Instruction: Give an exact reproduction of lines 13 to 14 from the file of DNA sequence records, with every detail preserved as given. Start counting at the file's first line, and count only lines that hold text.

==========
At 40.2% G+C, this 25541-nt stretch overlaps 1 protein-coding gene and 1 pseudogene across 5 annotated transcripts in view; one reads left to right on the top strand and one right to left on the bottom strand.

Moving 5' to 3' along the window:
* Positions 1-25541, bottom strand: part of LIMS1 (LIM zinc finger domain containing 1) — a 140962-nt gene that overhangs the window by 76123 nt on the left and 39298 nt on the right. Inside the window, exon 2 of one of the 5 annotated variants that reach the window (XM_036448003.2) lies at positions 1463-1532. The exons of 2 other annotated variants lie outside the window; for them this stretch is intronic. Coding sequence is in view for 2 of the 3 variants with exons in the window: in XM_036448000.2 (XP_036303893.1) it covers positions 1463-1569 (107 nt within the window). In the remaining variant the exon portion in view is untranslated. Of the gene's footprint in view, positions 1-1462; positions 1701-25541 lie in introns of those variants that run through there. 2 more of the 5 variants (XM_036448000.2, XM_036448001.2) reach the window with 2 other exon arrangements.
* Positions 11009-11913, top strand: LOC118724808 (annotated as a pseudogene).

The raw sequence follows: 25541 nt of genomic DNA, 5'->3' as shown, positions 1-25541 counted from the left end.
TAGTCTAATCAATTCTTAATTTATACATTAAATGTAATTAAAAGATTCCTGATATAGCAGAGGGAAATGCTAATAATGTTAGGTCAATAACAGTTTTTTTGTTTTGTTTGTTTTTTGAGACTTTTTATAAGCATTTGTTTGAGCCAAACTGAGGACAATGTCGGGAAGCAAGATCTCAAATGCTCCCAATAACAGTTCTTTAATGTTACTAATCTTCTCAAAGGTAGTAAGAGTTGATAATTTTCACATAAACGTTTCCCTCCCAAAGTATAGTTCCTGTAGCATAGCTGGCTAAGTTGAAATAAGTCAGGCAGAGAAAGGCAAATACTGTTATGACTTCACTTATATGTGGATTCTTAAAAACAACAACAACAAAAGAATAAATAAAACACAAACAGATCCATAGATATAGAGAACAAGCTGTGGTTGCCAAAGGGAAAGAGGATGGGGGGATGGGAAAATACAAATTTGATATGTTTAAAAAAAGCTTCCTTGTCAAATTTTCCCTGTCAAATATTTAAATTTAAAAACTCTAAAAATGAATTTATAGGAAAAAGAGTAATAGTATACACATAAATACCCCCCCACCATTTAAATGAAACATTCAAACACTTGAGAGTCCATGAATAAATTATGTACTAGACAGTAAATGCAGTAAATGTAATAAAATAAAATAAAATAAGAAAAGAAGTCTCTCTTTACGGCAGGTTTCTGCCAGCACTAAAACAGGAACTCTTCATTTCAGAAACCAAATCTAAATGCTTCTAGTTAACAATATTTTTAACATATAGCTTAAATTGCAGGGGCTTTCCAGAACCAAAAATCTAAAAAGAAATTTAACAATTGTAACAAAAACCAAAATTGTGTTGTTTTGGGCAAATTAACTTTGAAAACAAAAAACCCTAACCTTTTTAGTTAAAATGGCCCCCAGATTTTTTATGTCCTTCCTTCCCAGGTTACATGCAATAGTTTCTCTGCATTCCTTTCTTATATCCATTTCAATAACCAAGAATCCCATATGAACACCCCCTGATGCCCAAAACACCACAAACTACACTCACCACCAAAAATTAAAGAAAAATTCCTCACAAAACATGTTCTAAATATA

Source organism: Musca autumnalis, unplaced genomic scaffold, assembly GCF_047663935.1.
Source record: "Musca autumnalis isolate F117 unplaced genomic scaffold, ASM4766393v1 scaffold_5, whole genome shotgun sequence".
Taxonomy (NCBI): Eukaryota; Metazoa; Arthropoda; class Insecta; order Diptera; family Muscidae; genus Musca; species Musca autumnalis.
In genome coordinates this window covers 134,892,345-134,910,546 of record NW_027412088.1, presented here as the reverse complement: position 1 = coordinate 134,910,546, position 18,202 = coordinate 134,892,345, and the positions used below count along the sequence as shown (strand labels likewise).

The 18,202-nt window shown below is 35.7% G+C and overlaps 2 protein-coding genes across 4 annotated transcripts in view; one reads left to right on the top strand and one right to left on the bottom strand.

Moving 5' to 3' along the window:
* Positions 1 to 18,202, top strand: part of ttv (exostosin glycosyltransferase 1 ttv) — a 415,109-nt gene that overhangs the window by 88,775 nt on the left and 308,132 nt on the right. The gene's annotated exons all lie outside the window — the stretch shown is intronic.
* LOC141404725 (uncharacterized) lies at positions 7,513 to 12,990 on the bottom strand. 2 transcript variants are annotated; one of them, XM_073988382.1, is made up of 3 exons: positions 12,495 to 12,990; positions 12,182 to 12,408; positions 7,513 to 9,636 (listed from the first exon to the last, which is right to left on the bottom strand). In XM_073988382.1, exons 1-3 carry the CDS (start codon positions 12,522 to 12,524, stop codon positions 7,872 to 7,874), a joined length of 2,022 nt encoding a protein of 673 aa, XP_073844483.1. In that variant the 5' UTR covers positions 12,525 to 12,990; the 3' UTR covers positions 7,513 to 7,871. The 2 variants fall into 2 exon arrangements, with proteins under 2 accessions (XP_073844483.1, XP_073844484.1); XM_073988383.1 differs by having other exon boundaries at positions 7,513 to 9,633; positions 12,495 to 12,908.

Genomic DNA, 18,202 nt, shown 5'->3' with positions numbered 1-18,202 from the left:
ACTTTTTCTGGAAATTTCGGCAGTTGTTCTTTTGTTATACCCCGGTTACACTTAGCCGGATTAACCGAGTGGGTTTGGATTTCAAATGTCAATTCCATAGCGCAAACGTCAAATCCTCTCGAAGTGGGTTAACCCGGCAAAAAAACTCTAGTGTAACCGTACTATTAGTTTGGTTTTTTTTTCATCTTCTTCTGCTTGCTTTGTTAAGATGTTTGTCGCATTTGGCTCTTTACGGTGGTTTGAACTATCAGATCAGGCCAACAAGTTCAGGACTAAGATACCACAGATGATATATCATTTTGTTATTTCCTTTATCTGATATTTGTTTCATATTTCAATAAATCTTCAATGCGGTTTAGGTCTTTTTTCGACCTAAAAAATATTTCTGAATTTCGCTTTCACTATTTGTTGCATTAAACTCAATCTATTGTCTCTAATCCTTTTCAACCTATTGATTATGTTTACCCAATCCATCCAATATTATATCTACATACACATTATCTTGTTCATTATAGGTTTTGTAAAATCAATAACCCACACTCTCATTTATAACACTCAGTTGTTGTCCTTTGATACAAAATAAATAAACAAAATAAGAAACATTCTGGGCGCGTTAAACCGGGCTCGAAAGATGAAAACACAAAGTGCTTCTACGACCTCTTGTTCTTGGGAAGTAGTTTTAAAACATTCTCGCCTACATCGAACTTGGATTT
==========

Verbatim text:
* Positions 1 to 18,202, top strand: part of ttv (exostosin glycosyltransferase 1 ttv) — a 415,109-nt gene that overhangs the window by 88,775 nt on the left and 308,132 nt on the right. The gene's annotated exons all lie outside the window — the stretch shown is intronic.
* LOC141404725 (uncharacterized) lies at positions 7,513 to 12,990 on the bottom strand. 2 transcript variants are annotated; one of them, XM_073988382.1, is made up of 3 exons: positions 12,495 to 12,990; positions 12,182 to 12,408; positions 7,513 to 9,636 (listed from the first exon to the last, which is right to left on the bottom strand). In XM_073988382.1, exons 1-3 carry the CDS (start codon positions 12,522 to 12,524, stop codon positions 7,872 to 7,874), a joined length of 2,022 nt encoding a protein of 673 aa, XP_073844483.1. In that variant the 5' UTR covers positions 12,525 to 12,990; the 3' UTR covers positions 7,513 to 7,871. The 2 variants fall into 2 exon arrangements, with proteins under 2 accessions (XP_073844483.1, XP_073844484.1); XM_073988383.1 differs by having other exon boundaries at positions 7,513 to 9,633; positions 12,495 to 12,908.